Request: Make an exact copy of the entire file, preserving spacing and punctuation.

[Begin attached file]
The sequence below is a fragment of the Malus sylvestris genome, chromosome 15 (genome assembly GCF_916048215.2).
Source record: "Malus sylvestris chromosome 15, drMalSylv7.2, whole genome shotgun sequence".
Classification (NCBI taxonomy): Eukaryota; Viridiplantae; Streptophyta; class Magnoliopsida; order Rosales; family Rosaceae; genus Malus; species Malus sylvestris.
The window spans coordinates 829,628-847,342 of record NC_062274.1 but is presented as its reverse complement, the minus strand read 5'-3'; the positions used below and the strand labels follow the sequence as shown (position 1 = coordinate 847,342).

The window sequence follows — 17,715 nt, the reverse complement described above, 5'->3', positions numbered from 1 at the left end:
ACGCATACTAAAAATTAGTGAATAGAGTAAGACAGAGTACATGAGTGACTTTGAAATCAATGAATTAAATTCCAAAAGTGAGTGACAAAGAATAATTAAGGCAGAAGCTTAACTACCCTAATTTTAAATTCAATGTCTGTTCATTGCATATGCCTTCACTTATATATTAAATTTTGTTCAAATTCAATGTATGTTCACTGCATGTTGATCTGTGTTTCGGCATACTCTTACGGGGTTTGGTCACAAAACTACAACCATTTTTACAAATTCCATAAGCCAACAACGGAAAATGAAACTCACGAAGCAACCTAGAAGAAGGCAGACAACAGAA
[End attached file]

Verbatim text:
The sequence below is a fragment of the Malus sylvestris genome, chromosome 15 (genome assembly GCF_916048215.2).
Source record: "Malus sylvestris chromosome 15, drMalSylv7.2, whole genome shotgun sequence".
Classification (NCBI taxonomy): Eukaryota; Viridiplantae; Streptophyta; class Magnoliopsida; order Rosales; family Rosaceae; genus Malus; species Malus sylvestris.
The window spans coordinates 829,628-847,342 of record NC_062274.1 but is presented as its reverse complement, the minus strand read 5'-3'; the positions used below and the strand labels follow the sequence as shown (position 1 = coordinate 847,342).

The window sequence follows — 17,715 nt, the reverse complement described above, 5'->3', positions numbered from 1 at the left end:
ACGCATACTAAAAATTAGTGAATAGAGTAAGACAGAGTACATGAGTGACTTTGAAATCAATGAATTAAATTCCAAAAGTGAGTGACAAAGAATAATTAAGGCAGAAGCTTAACTACCCTAATTTTAAATTCAATGTCTGTTCATTGCATATGCCTTCACTTATATATTAAATTTTGTTCAAATTCAATGTATGTTCACTGCATGTTGATCTGTGTTTCGGCATACTCTTACGGGGTTTGGTCACAAAACTACAACCATTTTTACAAATTCCATAAGCCAACAACGGAAAATGAAACTCACGAAGCAACCTAGAAGAAGGCAGACAACAGAA